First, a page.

And stood there.
I kicked him in the ribs, lightly. Nothing major. With a sigh I said, “Come on Kitty.” I figured he was doing what he was trained to do: mimic the horse in front of him.
He jumped up.
I felt myself leave the saddle and scream. One minute I was looking down at the saddle and Kitty’s neck, the next I was on the ground unable to breathe. Hooves danced in front of my face and I screamed again. He was going to step on me. Hurt me bad. Kill me, even. Horses are heavy animals. If one stomps on your stomach, you may come away with just a bruise. Or you could come away with internal bleeding and in need of immediate surgery.
But he didn’t step on me.
I saw him run forward a bit and stop next to a tree. He looked spooked.
Not nearly as spooked as I was, though. Shock left my mind blank. What had just happened? I’d never fallen off a horse. Much less been thrown off. ESPECIALLY not by Kitty, one of the most well-mannered horses I’d ever ridden. First, I sat up. Just to make sure I could. I’d landed on my back, and I was pretty sure I’d landed on a rock too. And even though I could feel everything and I was able to at least sit up, this was the first thought to pierce through my stupor:
Paralyzed. Oh God, oh God, I’m gonna be paralyzed.
I tried to speak. That’s when I figured out I couldn’t breathe. It came out as a weak, hoarse “Ooh.” I tried again. Same results. I was freaking out now. I couldn’t breathe. Was this normal? This couldn’t be normal. I tried to take gulping breaths of air. But it didn’t seem to work. Next I noticed my back hurt. A lot. My elbow was stinging, too, and my boot was off my left foot and a few feet away.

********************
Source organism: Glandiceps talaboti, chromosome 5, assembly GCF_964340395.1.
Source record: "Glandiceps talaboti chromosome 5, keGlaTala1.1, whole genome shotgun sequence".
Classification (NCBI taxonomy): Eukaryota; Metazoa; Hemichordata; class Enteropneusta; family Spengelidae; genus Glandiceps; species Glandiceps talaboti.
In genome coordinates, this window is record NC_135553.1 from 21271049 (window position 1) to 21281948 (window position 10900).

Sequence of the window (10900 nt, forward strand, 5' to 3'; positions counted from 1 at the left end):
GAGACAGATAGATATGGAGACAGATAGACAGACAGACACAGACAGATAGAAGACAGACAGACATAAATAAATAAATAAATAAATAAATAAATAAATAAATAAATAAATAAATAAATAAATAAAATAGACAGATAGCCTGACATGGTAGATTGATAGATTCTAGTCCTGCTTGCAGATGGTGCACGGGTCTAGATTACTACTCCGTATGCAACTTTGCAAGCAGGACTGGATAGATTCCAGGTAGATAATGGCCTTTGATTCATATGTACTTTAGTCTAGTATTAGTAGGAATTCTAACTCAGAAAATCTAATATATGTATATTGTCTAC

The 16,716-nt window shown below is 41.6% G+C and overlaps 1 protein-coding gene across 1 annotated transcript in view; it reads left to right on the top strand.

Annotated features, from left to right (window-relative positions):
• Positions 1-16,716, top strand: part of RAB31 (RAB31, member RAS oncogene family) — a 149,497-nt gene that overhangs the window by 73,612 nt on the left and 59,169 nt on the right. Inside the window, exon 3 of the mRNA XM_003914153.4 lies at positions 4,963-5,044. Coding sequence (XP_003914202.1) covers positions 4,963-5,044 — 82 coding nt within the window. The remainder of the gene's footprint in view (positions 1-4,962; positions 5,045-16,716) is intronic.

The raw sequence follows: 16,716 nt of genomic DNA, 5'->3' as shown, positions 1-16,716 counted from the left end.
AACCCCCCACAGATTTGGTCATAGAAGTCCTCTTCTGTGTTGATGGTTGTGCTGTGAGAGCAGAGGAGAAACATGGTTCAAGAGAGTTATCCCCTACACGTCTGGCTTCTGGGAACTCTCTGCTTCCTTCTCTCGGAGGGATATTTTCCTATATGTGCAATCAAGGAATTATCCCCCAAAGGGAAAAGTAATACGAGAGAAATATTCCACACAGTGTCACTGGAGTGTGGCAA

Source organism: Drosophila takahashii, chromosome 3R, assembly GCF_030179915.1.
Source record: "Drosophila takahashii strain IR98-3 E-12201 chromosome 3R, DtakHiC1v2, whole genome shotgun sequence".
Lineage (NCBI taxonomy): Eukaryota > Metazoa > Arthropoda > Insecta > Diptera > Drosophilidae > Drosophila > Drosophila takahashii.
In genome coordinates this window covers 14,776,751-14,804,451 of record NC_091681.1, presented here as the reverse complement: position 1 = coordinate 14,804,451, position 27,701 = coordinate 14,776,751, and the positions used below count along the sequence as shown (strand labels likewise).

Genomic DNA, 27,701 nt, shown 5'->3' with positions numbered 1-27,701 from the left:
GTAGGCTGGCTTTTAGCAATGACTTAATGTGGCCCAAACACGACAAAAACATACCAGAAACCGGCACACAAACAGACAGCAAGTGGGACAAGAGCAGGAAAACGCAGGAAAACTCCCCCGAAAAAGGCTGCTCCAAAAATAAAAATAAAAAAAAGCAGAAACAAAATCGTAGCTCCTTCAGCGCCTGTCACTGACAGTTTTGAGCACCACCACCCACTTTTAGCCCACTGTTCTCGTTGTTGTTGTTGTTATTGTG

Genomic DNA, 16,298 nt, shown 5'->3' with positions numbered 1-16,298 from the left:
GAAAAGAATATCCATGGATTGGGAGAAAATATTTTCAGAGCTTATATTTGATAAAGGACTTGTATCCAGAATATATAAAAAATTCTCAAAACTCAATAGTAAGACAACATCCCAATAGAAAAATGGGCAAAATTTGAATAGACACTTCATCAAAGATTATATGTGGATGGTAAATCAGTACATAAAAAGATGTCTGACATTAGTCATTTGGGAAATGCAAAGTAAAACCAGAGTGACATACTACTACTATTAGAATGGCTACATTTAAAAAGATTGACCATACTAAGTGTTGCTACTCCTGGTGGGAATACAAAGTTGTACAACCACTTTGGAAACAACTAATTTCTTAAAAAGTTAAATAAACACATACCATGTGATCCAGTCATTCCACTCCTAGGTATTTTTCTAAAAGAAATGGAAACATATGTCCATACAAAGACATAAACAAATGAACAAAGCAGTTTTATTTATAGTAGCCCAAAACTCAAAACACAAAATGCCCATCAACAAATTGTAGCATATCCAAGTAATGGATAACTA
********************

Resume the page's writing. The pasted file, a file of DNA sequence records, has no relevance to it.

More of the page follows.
One of the counselors were at my side instantly. One of the farriers jogged over to Kitty and tied his reins around a branch. The other farrier came and sat beside me. All the other girls, still on their horses, turned to look. They were as shocked as I was. A few girls said, “Are you ok?” But it wasn’t answered. I just sat there, trying to breathe and shaking. My mind was slowly beginning to work again. The counselor and farrier helped with that. They had me move each of my limbs to make sure nothing was broken. They spoke in a calm voice that reminded me of the tone my parents used when I was little and hurt or sick.
“Can you move that leg? You can? Good.”
“What about that arm? Ok, wriggle your fingers a bit. There you go, good girl.”